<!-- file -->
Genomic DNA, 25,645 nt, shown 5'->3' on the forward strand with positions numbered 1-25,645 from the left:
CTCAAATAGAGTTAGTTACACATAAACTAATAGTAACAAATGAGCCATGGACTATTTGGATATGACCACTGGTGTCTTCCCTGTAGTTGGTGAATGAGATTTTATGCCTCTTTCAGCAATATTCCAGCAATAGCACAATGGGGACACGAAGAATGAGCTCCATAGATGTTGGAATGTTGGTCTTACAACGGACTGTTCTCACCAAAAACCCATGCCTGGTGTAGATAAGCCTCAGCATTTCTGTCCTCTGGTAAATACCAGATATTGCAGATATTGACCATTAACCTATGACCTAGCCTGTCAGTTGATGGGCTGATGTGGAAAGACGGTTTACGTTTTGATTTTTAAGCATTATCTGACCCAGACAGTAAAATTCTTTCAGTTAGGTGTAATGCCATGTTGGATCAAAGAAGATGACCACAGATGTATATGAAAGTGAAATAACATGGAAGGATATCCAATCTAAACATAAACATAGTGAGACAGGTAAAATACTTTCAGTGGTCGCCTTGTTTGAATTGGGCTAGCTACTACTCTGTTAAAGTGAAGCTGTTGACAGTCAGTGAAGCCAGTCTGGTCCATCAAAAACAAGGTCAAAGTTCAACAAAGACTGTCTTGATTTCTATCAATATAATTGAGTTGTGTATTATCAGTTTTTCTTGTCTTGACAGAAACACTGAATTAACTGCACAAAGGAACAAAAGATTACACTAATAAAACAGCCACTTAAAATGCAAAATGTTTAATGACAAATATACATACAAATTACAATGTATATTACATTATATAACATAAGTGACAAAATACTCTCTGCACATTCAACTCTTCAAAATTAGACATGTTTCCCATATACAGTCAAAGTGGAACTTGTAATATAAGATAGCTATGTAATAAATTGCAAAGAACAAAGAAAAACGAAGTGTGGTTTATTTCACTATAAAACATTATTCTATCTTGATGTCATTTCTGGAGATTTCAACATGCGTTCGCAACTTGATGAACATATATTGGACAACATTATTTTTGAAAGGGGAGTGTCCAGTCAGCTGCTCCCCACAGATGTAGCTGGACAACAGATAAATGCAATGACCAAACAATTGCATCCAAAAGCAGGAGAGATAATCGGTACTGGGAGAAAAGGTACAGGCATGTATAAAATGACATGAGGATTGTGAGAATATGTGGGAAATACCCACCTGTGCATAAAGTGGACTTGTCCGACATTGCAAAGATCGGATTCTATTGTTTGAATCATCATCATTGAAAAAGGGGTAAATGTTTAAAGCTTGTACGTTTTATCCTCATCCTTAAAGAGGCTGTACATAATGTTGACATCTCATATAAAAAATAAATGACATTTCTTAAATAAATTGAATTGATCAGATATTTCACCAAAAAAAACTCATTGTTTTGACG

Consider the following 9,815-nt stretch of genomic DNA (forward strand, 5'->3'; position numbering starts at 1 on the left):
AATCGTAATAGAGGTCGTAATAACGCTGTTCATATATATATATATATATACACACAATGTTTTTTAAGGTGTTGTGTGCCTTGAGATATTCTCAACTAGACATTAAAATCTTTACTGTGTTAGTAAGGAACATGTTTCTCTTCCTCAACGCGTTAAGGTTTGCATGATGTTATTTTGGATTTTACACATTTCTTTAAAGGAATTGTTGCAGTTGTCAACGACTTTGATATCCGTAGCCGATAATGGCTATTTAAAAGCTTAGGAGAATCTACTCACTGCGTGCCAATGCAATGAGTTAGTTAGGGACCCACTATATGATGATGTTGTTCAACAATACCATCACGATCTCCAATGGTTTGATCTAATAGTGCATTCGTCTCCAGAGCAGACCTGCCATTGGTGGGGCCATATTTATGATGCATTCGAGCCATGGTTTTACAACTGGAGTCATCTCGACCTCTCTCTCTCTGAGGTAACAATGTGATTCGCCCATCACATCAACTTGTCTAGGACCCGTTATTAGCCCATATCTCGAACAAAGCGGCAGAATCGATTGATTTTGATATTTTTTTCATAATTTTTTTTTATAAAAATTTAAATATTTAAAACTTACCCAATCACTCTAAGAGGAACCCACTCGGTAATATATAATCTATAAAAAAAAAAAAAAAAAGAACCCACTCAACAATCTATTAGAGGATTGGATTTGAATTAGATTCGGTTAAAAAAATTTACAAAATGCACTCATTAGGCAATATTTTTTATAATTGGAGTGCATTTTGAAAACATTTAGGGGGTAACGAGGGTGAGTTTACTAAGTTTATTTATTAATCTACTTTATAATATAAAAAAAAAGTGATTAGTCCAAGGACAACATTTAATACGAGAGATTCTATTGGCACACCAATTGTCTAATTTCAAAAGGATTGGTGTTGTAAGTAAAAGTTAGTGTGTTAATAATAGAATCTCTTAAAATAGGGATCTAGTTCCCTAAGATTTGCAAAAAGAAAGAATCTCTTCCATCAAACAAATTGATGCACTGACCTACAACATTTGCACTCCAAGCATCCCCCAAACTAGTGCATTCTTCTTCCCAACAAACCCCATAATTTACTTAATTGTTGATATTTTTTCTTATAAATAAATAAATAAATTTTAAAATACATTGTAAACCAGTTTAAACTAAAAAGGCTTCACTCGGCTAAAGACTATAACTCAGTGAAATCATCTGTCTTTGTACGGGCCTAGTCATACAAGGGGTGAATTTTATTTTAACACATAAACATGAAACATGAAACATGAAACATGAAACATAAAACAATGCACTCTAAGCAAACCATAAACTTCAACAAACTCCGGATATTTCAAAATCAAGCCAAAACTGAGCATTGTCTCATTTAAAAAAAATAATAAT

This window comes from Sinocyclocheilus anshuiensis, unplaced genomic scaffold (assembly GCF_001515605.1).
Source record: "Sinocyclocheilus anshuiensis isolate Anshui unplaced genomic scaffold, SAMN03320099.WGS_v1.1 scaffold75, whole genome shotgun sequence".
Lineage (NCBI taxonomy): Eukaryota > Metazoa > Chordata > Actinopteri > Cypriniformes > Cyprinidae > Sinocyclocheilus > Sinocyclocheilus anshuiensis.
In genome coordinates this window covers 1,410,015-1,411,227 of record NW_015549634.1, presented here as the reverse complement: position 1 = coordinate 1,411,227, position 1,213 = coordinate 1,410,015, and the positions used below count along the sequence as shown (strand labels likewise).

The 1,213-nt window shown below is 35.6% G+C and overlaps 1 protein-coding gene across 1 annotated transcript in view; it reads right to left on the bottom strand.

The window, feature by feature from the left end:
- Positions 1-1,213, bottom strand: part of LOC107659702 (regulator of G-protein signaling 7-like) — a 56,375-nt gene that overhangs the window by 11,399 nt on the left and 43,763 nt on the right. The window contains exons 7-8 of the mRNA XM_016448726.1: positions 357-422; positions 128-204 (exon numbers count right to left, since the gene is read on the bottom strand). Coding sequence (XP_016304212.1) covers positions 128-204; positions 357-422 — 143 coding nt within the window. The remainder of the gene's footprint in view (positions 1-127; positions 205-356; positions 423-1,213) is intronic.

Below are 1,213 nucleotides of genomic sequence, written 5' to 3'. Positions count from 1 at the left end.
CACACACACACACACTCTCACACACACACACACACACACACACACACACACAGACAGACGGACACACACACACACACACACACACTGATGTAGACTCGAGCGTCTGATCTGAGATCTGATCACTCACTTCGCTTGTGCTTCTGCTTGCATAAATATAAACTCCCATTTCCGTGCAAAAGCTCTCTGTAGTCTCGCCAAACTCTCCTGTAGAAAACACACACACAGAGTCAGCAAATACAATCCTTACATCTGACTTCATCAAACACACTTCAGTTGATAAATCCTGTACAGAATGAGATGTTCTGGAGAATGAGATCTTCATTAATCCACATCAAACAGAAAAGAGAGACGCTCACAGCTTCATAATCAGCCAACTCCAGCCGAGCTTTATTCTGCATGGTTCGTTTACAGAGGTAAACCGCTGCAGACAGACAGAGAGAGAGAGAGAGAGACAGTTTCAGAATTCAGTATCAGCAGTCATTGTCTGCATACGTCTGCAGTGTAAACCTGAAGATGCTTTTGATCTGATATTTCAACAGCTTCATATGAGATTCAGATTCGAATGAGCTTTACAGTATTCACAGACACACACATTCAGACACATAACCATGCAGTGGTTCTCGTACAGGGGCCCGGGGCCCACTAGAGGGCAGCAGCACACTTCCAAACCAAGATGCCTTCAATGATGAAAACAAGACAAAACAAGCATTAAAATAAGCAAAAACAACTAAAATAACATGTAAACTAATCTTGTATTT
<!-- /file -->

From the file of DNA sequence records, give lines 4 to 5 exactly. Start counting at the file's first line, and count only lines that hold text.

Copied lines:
AATCGTAATAGAGGTCGTAATAACGCTGTTCATATATATATATATATATACACACAATGTTTTTTAAGGTGTTGTGTGCCTTGAGATATTCTCAACTAGACATTAAAATCTTTACTGTGTTAGTAAGGAACATGTTTCTCTTCCTCAACGCGTTAAGGTTTGCATGATGTTATTTTGGATTTTACACATTTCTTTAAAGGAATTGTTGCAGTTGTCAACGACTTTGATATCCGTAGCCGATAATGGCTATTTAAAAGCTTAGGAGAATCTACTCACTGCGTGCCAATGCAATGAGTTAGTTAGGGACCCACTATATGATGATGTTGTTCAACAATACCATCACGATCTCCAATGGTTTGATCTAATAGTGCATTCGTCTCCAGAGCAGACCTGCCATTGGTGGGGCCATATTTATGATGCATTCGAGCCATGGTTTTACAACTGGAGTCATCTCGACCTCTCTCTCTCTGAGGTAACAATGTGATTCGCCCATCACATCAACTTGTCTAGGACCCGTTATTAGCCCATATCTCGAACAAAGCGGCAGAATCGATTGATTTTGATATTTTTTTCATAATTTTTTTTTATAAAAATTTAAATATTTAAAACTTACCCAATCACTCTAAGAGGAACCCACTCGGTAATATATAATCTATAAAAAAAAAAAAAAAAAGAACCCACTCAACAATCTATTAGAGGATTGGATTTGAATTAGATTCGGTTAAAAAAATTTACAAAATGCACTCATTAGGCAATATTTTTTATAATTGGAGTGCATTTTGAAAACATTTAGGGGGTAACGAGGGTGAGTTTACTAAGTTTATTTATTAATCTACTTTATAATATAAAAAAAAAGTGATTAGTCCAAGGACAACATTTAATACGAGAGATTCTATTGGCACACCAATTGTCTAATTTCAAAAGGATTGGTGTTGTAAGTAAAAGTTAGTGTGTTAATAATAGAATCTCTTAAAATAGGGATCTAGTTCCCTAAGATTTGCAAAAAGAAAGAATCTCTTCCATCAAACAAATTGATGCACTGACCTACAACATTTGCACTCCAAGCATCCCCCAAACTAGTGCATTCTTCTTCCCAACAAACCCCATAATTTACTTAATTGTTGATATTTTTTCTTATAAATAAATAAATAAATTTTAAAATACATTGTAAACCAGTTTAAACTAAAAAGGCTTCACTCGGCTAAAGACTATAACTCAGTGAAATCATCTGTCTTTGTACGGGCCTAGTCATACAAGGGGTGAATTTTATTTTAACACATAAACATGAAACATGAAACATGAAACATGAAACATAAAACAATGCACTCTAAGCAAACCATAAACTTCAACAAACTCCGGATATTTCAAAATCAAGCCAAAACTGAGCATTGTCTCATTTAAAAAAAATAATAAT

This window comes from Sinocyclocheilus anshuiensis, unplaced genomic scaffold (assembly GCF_001515605.1).